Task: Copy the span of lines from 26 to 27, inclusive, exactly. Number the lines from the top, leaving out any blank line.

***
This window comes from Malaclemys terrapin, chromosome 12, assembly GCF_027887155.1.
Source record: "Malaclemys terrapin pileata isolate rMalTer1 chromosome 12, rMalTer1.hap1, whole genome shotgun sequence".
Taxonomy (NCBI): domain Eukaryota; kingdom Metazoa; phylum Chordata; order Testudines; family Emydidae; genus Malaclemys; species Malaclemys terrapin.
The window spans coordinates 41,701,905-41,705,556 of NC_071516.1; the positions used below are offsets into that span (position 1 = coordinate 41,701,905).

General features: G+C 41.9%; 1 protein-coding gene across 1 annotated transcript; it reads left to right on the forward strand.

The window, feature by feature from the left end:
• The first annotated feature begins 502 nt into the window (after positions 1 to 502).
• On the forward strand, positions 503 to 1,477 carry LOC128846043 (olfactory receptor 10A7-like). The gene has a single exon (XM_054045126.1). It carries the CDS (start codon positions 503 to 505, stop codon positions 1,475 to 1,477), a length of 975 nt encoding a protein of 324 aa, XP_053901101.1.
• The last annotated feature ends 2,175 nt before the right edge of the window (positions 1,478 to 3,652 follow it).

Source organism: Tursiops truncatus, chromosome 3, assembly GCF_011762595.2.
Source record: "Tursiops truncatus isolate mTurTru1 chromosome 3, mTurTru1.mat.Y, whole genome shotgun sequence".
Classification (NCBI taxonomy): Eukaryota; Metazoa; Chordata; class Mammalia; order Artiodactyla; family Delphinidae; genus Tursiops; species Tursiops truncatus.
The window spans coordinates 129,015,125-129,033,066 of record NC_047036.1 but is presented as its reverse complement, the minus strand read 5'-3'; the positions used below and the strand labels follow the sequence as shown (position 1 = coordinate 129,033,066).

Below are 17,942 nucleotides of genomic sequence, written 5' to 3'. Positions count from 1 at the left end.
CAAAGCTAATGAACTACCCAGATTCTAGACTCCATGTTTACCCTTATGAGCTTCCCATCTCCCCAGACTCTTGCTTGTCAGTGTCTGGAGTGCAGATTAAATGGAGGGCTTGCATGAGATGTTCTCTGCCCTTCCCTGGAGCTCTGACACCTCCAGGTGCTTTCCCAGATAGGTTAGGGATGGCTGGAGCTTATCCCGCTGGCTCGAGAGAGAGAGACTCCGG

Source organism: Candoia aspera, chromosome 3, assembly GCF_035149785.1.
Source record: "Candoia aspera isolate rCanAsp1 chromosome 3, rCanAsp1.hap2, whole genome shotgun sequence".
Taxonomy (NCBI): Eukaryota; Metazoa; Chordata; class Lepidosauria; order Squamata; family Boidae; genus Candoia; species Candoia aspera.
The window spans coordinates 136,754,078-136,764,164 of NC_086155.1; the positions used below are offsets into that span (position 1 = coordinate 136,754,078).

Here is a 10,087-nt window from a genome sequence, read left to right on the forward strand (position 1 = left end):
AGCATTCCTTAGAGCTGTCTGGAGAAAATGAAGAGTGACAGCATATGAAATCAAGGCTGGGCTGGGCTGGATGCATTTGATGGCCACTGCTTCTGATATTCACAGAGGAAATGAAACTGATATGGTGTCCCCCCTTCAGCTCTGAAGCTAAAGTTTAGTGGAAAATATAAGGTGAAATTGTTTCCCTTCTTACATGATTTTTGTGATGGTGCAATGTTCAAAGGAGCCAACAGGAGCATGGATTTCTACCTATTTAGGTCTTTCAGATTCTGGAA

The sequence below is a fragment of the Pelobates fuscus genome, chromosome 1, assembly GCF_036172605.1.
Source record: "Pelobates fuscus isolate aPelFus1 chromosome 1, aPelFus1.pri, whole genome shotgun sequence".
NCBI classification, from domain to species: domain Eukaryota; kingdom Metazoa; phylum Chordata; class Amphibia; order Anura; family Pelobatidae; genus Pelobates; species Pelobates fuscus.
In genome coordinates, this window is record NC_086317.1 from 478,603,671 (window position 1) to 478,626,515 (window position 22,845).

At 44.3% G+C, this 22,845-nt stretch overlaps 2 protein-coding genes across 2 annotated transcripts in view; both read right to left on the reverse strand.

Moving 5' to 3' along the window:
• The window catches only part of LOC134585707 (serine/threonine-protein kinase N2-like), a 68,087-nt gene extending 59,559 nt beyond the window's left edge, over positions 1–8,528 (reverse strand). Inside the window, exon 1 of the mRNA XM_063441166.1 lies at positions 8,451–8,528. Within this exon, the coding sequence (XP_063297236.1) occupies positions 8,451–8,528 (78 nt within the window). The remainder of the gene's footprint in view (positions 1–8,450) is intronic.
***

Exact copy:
At 44.3% G+C, this 22,845-nt stretch overlaps 2 protein-coding genes across 2 annotated transcripts in view; both read right to left on the reverse strand.

Moving 5' to 3' along the window: